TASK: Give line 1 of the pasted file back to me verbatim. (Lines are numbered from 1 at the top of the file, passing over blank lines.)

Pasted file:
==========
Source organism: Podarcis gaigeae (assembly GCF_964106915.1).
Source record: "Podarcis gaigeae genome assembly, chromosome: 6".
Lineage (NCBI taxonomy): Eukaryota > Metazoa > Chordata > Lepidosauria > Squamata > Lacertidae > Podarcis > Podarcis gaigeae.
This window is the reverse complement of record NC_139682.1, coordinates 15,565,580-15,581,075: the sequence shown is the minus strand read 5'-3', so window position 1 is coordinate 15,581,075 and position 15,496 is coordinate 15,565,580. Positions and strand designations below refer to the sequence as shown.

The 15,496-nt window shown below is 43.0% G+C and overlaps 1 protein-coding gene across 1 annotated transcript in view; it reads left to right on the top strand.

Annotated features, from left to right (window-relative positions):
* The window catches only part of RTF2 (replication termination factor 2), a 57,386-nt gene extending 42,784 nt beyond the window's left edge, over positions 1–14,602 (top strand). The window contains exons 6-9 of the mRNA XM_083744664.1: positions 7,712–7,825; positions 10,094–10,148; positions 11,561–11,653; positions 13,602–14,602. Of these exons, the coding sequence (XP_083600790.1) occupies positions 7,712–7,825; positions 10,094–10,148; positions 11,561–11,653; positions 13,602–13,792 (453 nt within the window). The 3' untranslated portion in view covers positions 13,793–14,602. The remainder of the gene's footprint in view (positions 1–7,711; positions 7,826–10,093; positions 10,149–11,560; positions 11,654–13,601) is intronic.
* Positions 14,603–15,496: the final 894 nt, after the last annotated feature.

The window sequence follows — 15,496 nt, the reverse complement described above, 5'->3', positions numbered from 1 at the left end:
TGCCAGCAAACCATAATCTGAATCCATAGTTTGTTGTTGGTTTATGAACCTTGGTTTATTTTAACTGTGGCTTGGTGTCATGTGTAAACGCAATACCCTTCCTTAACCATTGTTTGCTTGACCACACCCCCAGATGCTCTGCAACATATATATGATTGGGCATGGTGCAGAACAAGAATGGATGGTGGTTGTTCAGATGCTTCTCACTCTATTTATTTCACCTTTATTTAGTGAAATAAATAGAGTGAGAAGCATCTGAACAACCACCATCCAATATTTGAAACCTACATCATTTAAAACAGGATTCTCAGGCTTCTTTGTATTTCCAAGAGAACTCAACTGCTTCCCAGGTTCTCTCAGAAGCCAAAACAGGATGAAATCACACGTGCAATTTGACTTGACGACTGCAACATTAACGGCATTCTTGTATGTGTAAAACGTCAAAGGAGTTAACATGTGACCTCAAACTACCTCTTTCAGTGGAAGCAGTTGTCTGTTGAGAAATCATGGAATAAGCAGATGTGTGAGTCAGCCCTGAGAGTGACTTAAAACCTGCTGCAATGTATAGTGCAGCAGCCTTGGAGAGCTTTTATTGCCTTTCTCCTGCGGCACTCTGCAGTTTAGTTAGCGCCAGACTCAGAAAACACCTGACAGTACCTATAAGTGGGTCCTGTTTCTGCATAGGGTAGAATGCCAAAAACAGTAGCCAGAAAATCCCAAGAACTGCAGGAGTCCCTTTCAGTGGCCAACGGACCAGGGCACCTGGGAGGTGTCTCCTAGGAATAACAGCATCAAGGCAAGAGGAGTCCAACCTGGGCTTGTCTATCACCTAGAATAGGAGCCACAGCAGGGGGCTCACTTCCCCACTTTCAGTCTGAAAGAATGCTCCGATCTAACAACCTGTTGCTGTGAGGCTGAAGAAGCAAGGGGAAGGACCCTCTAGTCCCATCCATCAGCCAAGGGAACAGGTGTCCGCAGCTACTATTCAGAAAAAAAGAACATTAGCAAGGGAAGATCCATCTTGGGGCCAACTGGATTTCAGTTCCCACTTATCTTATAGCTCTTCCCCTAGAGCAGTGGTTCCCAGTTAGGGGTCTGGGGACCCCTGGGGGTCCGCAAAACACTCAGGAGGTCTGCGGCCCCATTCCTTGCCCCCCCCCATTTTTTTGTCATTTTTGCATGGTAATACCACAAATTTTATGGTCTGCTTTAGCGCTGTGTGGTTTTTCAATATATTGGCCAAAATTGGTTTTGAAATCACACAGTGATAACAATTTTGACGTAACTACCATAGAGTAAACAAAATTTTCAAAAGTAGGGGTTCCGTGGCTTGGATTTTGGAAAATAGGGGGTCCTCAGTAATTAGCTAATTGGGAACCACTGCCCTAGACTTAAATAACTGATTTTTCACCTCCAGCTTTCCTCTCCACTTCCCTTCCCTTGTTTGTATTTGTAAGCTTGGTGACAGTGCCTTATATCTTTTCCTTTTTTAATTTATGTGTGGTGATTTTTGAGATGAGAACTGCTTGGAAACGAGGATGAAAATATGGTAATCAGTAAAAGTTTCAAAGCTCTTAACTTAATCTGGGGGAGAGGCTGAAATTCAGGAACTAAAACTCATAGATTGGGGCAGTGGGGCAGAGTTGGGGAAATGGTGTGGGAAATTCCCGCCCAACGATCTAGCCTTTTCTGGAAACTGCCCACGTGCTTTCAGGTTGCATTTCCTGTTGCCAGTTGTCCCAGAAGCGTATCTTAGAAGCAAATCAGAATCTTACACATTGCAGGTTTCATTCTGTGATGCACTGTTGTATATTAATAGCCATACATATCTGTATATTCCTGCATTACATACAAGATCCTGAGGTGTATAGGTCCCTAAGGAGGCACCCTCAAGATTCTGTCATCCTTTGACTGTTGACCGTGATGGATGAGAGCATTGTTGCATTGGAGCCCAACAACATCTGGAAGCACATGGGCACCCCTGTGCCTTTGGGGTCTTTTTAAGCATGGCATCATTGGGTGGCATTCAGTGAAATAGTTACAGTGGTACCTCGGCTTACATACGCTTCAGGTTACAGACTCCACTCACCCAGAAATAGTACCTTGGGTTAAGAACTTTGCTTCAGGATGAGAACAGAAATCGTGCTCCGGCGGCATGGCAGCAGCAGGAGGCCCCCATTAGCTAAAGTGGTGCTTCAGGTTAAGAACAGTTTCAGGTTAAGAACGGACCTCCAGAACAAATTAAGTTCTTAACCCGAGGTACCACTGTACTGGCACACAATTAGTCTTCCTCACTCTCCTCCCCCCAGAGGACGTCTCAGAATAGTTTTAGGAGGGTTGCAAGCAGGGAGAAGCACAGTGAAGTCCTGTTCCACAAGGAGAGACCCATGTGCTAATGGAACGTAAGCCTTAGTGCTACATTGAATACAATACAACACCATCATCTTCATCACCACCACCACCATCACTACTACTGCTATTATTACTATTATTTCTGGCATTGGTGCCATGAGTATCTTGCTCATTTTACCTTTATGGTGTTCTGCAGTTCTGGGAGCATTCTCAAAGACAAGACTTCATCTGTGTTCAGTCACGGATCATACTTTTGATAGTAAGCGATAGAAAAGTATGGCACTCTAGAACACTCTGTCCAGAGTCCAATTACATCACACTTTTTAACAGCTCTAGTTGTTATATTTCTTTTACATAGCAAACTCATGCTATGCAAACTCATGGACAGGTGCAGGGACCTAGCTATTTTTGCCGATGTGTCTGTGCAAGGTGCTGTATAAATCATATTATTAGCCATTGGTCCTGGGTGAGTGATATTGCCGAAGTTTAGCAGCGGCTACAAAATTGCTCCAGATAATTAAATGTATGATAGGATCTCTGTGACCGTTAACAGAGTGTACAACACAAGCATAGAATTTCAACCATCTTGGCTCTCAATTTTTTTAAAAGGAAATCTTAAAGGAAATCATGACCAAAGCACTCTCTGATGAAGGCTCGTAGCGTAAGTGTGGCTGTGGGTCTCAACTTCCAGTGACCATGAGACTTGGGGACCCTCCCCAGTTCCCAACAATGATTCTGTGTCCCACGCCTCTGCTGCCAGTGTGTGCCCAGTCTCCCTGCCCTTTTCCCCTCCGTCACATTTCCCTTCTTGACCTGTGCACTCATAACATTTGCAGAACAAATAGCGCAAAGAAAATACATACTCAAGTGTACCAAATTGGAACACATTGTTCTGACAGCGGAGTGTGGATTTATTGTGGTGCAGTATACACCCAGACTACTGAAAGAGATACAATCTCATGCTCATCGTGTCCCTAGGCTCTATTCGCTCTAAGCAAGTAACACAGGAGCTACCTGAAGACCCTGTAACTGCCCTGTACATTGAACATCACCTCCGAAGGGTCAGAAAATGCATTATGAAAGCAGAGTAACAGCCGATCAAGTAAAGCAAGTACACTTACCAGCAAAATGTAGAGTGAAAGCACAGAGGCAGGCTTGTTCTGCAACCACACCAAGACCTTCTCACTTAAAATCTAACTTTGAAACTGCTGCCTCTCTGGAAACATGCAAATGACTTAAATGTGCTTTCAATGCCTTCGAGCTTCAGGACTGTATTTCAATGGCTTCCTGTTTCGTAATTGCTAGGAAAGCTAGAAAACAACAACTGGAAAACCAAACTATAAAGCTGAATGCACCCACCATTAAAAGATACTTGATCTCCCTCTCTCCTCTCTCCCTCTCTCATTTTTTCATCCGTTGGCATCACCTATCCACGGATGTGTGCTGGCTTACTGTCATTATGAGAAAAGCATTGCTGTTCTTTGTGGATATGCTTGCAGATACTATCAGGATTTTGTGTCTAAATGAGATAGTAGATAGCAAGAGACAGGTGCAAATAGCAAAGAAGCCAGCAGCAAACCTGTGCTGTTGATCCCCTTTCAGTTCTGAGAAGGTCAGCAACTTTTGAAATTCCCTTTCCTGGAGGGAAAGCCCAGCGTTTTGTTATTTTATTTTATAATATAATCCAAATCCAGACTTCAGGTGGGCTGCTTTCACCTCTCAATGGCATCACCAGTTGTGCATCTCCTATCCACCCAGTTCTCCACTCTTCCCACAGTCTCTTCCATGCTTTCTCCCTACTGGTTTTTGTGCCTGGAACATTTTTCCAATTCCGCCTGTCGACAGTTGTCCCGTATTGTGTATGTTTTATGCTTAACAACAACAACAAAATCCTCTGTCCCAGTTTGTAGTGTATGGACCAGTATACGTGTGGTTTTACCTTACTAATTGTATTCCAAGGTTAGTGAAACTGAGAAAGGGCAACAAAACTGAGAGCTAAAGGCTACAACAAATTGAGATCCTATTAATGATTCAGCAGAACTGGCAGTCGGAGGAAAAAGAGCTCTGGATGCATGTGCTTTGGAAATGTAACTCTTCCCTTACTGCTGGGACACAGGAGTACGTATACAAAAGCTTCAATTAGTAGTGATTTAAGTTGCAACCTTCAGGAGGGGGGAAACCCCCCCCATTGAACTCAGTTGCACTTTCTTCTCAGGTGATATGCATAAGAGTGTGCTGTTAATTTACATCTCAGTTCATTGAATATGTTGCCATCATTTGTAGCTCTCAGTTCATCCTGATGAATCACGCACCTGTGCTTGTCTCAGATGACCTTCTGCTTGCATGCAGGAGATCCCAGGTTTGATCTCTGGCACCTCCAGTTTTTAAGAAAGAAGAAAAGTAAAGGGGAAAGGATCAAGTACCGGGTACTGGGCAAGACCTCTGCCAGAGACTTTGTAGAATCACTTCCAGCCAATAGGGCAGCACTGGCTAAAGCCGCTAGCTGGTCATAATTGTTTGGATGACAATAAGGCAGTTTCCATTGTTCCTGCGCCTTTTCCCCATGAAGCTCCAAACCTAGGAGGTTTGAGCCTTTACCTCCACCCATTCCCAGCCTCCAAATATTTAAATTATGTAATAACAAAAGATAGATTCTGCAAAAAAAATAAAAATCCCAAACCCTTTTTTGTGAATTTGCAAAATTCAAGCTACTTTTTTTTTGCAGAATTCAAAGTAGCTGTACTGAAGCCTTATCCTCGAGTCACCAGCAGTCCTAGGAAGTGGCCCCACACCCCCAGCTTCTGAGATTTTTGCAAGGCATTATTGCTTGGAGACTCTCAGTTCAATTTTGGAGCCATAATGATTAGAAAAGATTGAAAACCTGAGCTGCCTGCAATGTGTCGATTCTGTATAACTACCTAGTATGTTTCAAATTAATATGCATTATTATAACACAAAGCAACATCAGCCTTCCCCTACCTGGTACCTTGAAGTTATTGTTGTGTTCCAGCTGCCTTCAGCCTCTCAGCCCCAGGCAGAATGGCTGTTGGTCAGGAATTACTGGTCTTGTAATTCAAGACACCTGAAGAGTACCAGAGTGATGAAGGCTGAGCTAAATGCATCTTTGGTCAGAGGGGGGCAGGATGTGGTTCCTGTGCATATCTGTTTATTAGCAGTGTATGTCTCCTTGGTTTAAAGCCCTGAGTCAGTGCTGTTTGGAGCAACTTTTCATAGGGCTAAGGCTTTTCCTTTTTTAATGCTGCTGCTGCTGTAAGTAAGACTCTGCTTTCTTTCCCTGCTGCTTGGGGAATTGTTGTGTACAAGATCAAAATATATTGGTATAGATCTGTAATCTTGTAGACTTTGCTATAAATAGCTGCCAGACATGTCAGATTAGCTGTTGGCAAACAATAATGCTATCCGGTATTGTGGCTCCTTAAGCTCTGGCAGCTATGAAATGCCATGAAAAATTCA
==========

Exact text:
Source organism: Podarcis gaigeae (assembly GCF_964106915.1).